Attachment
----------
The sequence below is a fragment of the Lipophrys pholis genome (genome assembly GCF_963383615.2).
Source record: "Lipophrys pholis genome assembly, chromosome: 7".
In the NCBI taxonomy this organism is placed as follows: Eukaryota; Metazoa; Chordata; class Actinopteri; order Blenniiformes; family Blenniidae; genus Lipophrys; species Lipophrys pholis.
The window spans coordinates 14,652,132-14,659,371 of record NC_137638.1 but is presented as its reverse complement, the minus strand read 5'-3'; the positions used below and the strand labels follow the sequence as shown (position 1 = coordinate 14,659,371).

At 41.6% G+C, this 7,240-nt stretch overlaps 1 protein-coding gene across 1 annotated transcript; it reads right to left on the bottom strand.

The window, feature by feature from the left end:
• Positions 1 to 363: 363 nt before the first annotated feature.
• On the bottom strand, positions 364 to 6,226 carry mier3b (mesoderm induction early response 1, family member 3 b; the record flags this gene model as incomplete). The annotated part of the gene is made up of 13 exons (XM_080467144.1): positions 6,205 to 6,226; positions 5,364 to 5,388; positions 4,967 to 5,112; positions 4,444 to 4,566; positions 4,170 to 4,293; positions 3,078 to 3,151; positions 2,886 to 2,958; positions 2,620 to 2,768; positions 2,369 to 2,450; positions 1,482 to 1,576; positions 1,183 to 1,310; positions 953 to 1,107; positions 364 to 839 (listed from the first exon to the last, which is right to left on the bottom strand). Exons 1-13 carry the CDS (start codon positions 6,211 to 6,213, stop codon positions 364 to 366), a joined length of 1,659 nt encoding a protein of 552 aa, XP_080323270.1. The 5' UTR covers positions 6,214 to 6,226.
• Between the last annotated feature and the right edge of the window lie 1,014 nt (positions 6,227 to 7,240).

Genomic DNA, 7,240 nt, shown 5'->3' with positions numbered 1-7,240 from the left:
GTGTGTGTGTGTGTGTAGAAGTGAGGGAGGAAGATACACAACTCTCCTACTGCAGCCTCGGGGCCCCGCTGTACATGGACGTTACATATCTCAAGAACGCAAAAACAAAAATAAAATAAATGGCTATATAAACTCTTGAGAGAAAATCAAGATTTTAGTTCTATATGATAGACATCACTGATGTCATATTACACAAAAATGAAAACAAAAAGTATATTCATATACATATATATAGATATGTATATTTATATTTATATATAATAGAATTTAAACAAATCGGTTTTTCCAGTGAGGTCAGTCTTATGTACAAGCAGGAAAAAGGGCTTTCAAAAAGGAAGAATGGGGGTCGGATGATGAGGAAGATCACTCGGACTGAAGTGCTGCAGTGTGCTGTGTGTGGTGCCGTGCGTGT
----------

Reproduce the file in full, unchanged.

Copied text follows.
The sequence below is a fragment of the Lipophrys pholis genome (genome assembly GCF_963383615.2).
Source record: "Lipophrys pholis genome assembly, chromosome: 7".
In the NCBI taxonomy this organism is placed as follows: Eukaryota; Metazoa; Chordata; class Actinopteri; order Blenniiformes; family Blenniidae; genus Lipophrys; species Lipophrys pholis.
The window spans coordinates 14,652,132-14,659,371 of record NC_137638.1 but is presented as its reverse complement, the minus strand read 5'-3'; the positions used below and the strand labels follow the sequence as shown (position 1 = coordinate 14,659,371).

At 41.6% G+C, this 7,240-nt stretch overlaps 1 protein-coding gene across 1 annotated transcript; it reads right to left on the bottom strand.

The window, feature by feature from the left end:
• Positions 1 to 363: 363 nt before the first annotated feature.
• On the bottom strand, positions 364 to 6,226 carry mier3b (mesoderm induction early response 1, family member 3 b; the record flags this gene model as incomplete). The annotated part of the gene is made up of 13 exons (XM_080467144.1): positions 6,205 to 6,226; positions 5,364 to 5,388; positions 4,967 to 5,112; positions 4,444 to 4,566; positions 4,170 to 4,293; positions 3,078 to 3,151; positions 2,886 to 2,958; positions 2,620 to 2,768; positions 2,369 to 2,450; positions 1,482 to 1,576; positions 1,183 to 1,310; positions 953 to 1,107; positions 364 to 839 (listed from the first exon to the last, which is right to left on the bottom strand). Exons 1-13 carry the CDS (start codon positions 6,211 to 6,213, stop codon positions 364 to 366), a joined length of 1,659 nt encoding a protein of 552 aa, XP_080323270.1. The 5' UTR covers positions 6,214 to 6,226.
• Between the last annotated feature and the right edge of the window lie 1,014 nt (positions 6,227 to 7,240).

Genomic DNA, 7,240 nt, shown 5'->3' with positions numbered 1-7,240 from the left:
GTGTGTGTGTGTGTGTAGAAGTGAGGGAGGAAGATACACAACTCTCCTACTGCAGCCTCGGGGCCCCGCTGTACATGGACGTTACATATCTCAAGAACGCAAAAACAAAAATAAAATAAATGGCTATATAAACTCTTGAGAGAAAATCAAGATTTTAGTTCTATATGATAGACATCACTGATGTCATATTACACAAAAATGAAAACAAAAAGTATATTCATATACATATATATAGATATGTATATTTATATTTATATATAATAGAATTTAAACAAATCGGTTTTTCCAGTGAGGTCAGTCTTATGTACAAGCAGGAAAAAGGGCTTTCAAAAAGGAAGAATGGGGGTCGGATGATGAGGAAGATCACTCGGACTGAAGTGCTGCAGTGTGCTGTGTGTGGTGCCGTGCGTGT